Post-script:  Showell graduated from Lafayette with a business degree, and was a student at the University of Wisconsin Law School when he was killed in an automobile accident at age 31.

There’s more on the Tuskegee front. I was listening to NPR a few days ago, and they had a food program (the Sporkful Food podcast) that featured a pancake recipe found on the back of an envelope, hand-written by Rosa Parks – the woman who, in 1955 Montgomery, refused to give up her seat to a white person when the white section of the bus was full and who became an internationally-known civil rights icon.

The recipe interestingly includes peanut butter, even though the recipe was entitled “Featherlite Pancakes.”

 As I was listening, I heard that Rosa Parks was born and raised in Tuskegee.  This was mentioned because of Tuskegee’s connection with Booker T. Washington, whose work on peanuts while at Tuskegee was instrumental in bringing peanuts into the mainstream of American cooking, but especially for Southern Blacks.

According to the podcast, the pancakes are excellent!  Note:  it is likely that “milk” was actually “buttermilk.”

I was shocked that I had missed the Rosa Parks connection in my Tuskegee post.  When I got home, I fired up my computer and went to the Tuskegee Alabama Wiki entry.  And there, under “Notable People,” was, of course, Rosa Parks.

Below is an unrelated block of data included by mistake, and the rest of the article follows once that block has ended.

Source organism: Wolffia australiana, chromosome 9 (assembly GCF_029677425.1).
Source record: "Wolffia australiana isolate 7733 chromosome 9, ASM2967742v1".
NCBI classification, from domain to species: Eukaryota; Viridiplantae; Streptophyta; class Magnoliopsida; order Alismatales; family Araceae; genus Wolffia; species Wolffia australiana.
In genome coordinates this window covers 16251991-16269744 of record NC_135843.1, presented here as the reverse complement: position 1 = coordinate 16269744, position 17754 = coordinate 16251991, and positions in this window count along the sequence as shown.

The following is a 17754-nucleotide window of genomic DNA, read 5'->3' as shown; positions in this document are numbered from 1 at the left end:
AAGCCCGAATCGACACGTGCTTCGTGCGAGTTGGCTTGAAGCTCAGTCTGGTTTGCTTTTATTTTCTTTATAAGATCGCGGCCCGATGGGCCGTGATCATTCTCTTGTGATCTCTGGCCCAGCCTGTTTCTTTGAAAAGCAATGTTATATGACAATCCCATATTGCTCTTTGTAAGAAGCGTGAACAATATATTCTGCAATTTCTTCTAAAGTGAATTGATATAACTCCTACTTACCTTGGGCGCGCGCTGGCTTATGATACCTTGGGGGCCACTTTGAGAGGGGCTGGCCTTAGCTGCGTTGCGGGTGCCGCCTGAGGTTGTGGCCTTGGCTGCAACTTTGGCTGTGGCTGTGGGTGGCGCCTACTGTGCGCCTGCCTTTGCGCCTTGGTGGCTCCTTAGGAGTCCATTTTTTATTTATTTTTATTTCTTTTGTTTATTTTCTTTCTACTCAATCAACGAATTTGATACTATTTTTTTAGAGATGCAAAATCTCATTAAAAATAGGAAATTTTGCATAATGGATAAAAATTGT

Here’s a Wiki shot of Rosa in 1955, with Martin Luther King in the background:

I always (OK, almost always) check out the Wiki Notable People list for any titular towns, but inexplicably, didn’t in this case. 

In addition to Rosa Parks was another familiar name:  Lionel Richie.

I’ll admit that I was never a big Commodores fan (he was their front man in the 1970s), or a big fan of his mostly-80s solo career.  But I love “All Night Long.”  Until now, I had never seen the 1983 MTV video.

This is so 80s, but the song is so upbeat and celebratory (and musically and culturally historic) as to be worth your time.  Note that you’ll be joining the 32,000,000 other viewers of this video . . .


That’ll do it . . .




© 2017 A Landing A Day


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Tuskegee, Alabama

Posted by graywacke on August 30, 2017

First timer?  In this formerly once-a-day blog (and now pretty much a once-every-four-or-five days blog), I use an app that provides a random latitude and longitude that puts me somewhere in the continental United States (the lower 48).  I call this “landing.”

I keep track of the watersheds I land in, as well as the town or towns I land near.  I do some internet research to hopefully find something of interest about my landing location. 

To find out more about A Landing A Day (like who “Dan” is) please see “About Landing” above.  To check out some recent changes in how I do things, check out “About Landing (Revisited).”

Landing number 2363; A Landing A Day blog post number 795.

Dan:  Today’s lat/long (32o25.651’N, 85o 32.549’W) puts me in Cen-SE Alabama:

How about that?  Two Alabamas in a row.  This was my 63rd double (not many, considering that this was my 2363rd landing), although only the second for Alabama.

Anyway, here’s my local landing map:

My local streams-only map shows that I landed in the watershed of Chewacla Creek; on to the Uphapee Creek (as opposed to the Downsad); on to the Tallapoosa R (as opposed to the Shortapoosa – 6th hit); on to the Alabama R (14th hit):

Zooming back, you can see that the Alabama joins up with the Tombigbee (not labeled) to become the Mobile (23rd hit):

It’s time to call on good ol’ Google Earth (GE), and hop on board the yellow push pin.  Click HERE to do so.